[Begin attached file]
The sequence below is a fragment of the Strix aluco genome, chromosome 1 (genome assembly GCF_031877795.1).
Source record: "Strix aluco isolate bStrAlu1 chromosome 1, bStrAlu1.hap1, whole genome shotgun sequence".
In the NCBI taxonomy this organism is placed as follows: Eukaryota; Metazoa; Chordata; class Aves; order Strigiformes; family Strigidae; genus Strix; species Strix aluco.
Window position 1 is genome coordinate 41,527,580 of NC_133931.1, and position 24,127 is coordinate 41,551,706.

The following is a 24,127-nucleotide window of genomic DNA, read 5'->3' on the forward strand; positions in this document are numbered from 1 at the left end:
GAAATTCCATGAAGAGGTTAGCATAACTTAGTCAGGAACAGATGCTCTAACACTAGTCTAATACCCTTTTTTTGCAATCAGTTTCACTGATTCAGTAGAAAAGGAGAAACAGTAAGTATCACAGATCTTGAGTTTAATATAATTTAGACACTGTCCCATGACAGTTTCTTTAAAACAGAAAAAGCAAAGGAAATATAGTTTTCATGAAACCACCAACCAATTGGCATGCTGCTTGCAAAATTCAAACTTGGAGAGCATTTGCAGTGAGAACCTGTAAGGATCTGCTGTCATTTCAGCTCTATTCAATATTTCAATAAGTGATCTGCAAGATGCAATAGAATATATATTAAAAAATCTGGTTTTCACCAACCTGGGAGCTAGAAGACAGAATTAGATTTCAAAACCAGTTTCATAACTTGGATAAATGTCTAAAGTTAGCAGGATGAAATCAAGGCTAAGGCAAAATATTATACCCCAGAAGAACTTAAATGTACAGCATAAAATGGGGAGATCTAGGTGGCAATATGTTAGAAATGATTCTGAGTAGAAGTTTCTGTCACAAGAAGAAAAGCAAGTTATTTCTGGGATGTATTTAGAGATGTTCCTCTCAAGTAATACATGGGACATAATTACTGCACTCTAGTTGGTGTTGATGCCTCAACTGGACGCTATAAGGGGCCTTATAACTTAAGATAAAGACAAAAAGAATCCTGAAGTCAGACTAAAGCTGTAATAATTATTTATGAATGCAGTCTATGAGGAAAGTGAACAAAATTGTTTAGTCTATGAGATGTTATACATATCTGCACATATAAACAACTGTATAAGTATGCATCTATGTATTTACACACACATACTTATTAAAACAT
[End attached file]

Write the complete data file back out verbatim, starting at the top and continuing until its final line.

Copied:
The sequence below is a fragment of the Strix aluco genome, chromosome 1 (genome assembly GCF_031877795.1).
Source record: "Strix aluco isolate bStrAlu1 chromosome 1, bStrAlu1.hap1, whole genome shotgun sequence".
In the NCBI taxonomy this organism is placed as follows: Eukaryota; Metazoa; Chordata; class Aves; order Strigiformes; family Strigidae; genus Strix; species Strix aluco.
Window position 1 is genome coordinate 41,527,580 of NC_133931.1, and position 24,127 is coordinate 41,551,706.

The following is a 24,127-nucleotide window of genomic DNA, read 5'->3' on the forward strand; positions in this document are numbered from 1 at the left end:
GAAATTCCATGAAGAGGTTAGCATAACTTAGTCAGGAACAGATGCTCTAACACTAGTCTAATACCCTTTTTTTGCAATCAGTTTCACTGATTCAGTAGAAAAGGAGAAACAGTAAGTATCACAGATCTTGAGTTTAATATAATTTAGACACTGTCCCATGACAGTTTCTTTAAAACAGAAAAAGCAAAGGAAATATAGTTTTCATGAAACCACCAACCAATTGGCATGCTGCTTGCAAAATTCAAACTTGGAGAGCATTTGCAGTGAGAACCTGTAAGGATCTGCTGTCATTTCAGCTCTATTCAATATTTCAATAAGTGATCTGCAAGATGCAATAGAATATATATTAAAAAATCTGGTTTTCACCAACCTGGGAGCTAGAAGACAGAATTAGATTTCAAAACCAGTTTCATAACTTGGATAAATGTCTAAAGTTAGCAGGATGAAATCAAGGCTAAGGCAAAATATTATACCCCAGAAGAACTTAAATGTACAGCATAAAATGGGGAGATCTAGGTGGCAATATGTTAGAAATGATTCTGAGTAGAAGTTTCTGTCACAAGAAGAAAAGCAAGTTATTTCTGGGATGTATTTAGAGATGTTCCTCTCAAGTAATACATGGGACATAATTACTGCACTCTAGTTGGTGTTGATGCCTCAACTGGACGCTATAAGGGGCCTTATAACTTAAGATAAAGACAAAAAGAATCCTGAAGTCAGACTAAAGCTGTAATAATTATTTATGAATGCAGTCTATGAGGAAAGTGAACAAAATTGTTTAGTCTATGAGATGTTATACATATCTGCACATATAAACAACTGTATAAGTATGCATCTATGTATTTACACACACATACTTATTAAAACAT